They are the braided threads with which
Nimble fingers sew a pattern;
Ev’ry fence post is a stitch.

Each square tells a family’s story,
Sewn inside a bound’ry fence;
That quilt chronicles a his’try
’Bout the trials of sustenance.

Formed of fabric from those lives,
That quilt will shield us from the storm;
Daytime’s tapestry breathes beauty,
Come the night, ’twill keep us warm.

Pieced a broad mosaic patchwork,
’Tis a blend of life and line;
I should think that some great spirit
Had a hand in the design.

Most folks picture the Almighty
In the image of a man.
But if judging by that quilt,
I’d say God has a woman’s hands.

© 2008, Al “Doc” Mehl, used with permission

 

Poet, songwriter, and musician Al “Doc” Mehl told us about this poem soon after it was written, and he illustrates relationships among poets:

Several years ago as I was driving into the Sand Hill country of Nebraska to perform at Old West Days in Valentine, I couldn’t help thinking of the finely detailed quilting of good friend and accomplished poet Yvonne Hollenbeck ([a Nebraska native] who lives nearby just across the state line in South Dakota). The rolling grass covered hills of this uniquely beautiful countryside reminded me of Yvonne’s billowy bed-cover creations, and an idea for a poem began to take shape.

As it turns out, a few scribbles on a loose scrap of paper were all that survived that original inspiration, and the cryptic notes languished in a “poems-in-progress” file until recently… Jane Morton was kind enough to present me with a copy of her latest CD titled Turning to Face the Wind. Listening to her recording, I was inspired to revisit my own quilting-poem idea by Jane’s somber poem, “Summer ’34.” In this piece, Jane describes her mother taking up the art of piecing a quilt to combat the loneliness she felt living out on the eastern plains of Colorado. I can still hear Jane’s voice: ‘Mom pieced and pieced and pieced some more, that summer ’34; My mother was expecting, and the wind blew evermore.’

I pulled my former notes from the file that evening, and it seems the original idea had finally come of age; the poem about the Sand Hill country flowed out onto the page.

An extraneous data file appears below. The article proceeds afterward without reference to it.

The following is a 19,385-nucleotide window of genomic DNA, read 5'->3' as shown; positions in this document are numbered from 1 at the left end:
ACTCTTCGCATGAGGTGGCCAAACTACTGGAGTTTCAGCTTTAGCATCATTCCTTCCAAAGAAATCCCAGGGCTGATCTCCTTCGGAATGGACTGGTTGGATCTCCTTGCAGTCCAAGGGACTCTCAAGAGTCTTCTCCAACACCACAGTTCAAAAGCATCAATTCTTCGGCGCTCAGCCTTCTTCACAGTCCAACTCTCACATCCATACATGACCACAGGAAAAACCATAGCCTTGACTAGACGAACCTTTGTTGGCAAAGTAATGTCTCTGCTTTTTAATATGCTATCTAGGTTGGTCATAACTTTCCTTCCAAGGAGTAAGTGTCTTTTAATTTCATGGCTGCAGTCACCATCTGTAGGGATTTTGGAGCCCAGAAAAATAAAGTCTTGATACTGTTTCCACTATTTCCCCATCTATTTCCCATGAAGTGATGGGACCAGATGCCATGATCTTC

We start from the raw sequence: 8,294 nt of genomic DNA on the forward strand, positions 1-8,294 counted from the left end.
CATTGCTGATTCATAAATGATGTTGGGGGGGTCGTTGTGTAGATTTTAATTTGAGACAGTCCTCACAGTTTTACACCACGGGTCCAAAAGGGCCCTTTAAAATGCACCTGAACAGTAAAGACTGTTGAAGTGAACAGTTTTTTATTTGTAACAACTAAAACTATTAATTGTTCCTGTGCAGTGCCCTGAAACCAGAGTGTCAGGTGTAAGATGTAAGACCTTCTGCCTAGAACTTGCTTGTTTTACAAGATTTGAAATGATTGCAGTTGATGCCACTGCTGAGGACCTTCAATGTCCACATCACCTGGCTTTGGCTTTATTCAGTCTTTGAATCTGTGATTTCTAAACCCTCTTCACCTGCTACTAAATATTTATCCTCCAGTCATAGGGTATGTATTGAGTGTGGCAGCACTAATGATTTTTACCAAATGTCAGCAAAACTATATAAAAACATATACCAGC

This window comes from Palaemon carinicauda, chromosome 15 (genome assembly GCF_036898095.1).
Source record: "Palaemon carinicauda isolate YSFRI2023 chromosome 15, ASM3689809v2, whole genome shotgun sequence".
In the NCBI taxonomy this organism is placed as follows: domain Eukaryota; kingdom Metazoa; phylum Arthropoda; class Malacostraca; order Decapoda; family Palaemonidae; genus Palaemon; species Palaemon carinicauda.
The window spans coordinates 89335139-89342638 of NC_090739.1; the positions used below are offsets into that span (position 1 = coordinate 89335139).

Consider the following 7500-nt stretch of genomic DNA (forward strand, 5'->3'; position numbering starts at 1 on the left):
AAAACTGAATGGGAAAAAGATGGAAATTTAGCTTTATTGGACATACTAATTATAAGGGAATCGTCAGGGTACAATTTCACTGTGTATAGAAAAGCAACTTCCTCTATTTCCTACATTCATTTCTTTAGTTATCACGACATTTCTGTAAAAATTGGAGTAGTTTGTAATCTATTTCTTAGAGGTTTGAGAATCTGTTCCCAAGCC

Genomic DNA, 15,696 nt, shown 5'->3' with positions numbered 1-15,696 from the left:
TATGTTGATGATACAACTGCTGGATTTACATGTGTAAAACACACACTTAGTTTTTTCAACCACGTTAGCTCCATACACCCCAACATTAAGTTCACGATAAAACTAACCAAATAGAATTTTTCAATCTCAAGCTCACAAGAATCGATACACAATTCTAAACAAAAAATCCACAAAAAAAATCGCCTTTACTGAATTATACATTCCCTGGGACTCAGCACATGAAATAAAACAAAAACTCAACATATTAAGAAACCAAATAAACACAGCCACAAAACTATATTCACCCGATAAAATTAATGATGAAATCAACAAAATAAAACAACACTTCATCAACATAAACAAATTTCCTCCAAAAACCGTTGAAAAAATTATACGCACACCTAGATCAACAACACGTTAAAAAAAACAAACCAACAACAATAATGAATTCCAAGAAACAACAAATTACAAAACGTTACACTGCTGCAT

Doc also shared this photo, which he says was, “…taken by me in the Sand Hills of Nebraska on the ranch where poet Marty Blocker was working at the time.

The happy couple of Doc Mehl and Doris Daley live in Black Diamond, Alberta. They’ll both be at the Bar U Ranch in Southern Alberta on July 1, the Arizona Cowboy Poets Gathering (Prescott, Arizona, August 9-11) and at the Heber Valley Cowboy Music and Poetry Gathering (Heber City, Utah, October 25-28).

At the Arizona Cowboy Poets Gathering, Doris Daley and Doc Mehl will join Gary Allegretto, Sally Bates, Floyd Beard, Valerie Beard, Broken Chair Band, Dale Burson, Marleen Bussma, Don Cadden, Dean Cook, Kevin Davis, Sam DeLeeuw, Mike Dunn, Thatch Elmer, Don Fernwalt, Linda Lee Filener, Pipp Gillette, Amy Hale Auker, Randy Huston, Chris Isaacs, Gary Kirkman, Suzi Killman, Steve Lindsey, Mary Matli, Dave McCall, Deanna Dickinson McCall, Al “Doc” Mehl, Mike Moutoux, Mark Munzert, Old Time Fiddlers, Jay Parson, Jean Prescott & Gary Prescott, Dennis Russell, Rusty Pistols Reloaded, Buck Ryberg, Jim & Nancy Sober, Jay Snider, Gail Steiger, and Barry Ward. Find more at azcowboypoets.org.

Performers at the Heber Valley Cowboy Music and Poet Gathering are Dave Stamey, Waddie Mitchell, Gary McMahan, Andy Nelson, Randy Rieman, Brenn Hill, Doris Daley, Al “Doc” Mehl, Jo Lynne Kirkwood, Randy Huston, Trinity Seely, Kenny Hall, Jeff Carson, High Country Cowboys, Ryan Fritz, John Anderson, Suzy Bogguss, Bar J Wranglers, Max T. Barnes, Hot Club of Cowtown, Jack Hannah, Ed Peekeekoot, Dyer Highway, Many Strings, Stacy Despain, Nancy Elliott, Charley Jenkins Band, Stewart MacDougall, In Cahoots, Kristen J. Lloyd, and the Heber Valley Orchestra. Find more at hebervalleycowboypoetry.com.

Also find Doc at other venues, including the Durango Cowboy Poetry Gathering (Durango, Colorado, October 4-7) where he’ll join Dave Stamey, Jay Snider, Floyd Beard, Curt Brummett, Kristyn Harris, Sam Noble,Ken Overcast, The High Country Cowboys, Vic Anderson, Sally Bates, Colt Blankman, Jack Blease, Rick Buoy, Patty Clayton, The Cowboy Way, Sam DeLeeuw, Thatch Elmer, Nolan King, Jo Lynne Kirkwood, Susie Knight, Maria McArthur, Slim McWilliams, Gary Penney, Hailey Sandoz, Lindy Simmons, Gail Starr, Washtub Jerry, Cora Rose Wood, and Laurie Wood. Find more at www.durangocowboypoetrygathering.org.

You can even catch Doc playing cello with the “new-grass” group “Highwood;” watch for dates on Doc’s website, DocMehl.com

(Please respect copyright: You can share this poem and photo with this post, but for other uses, please request permission.)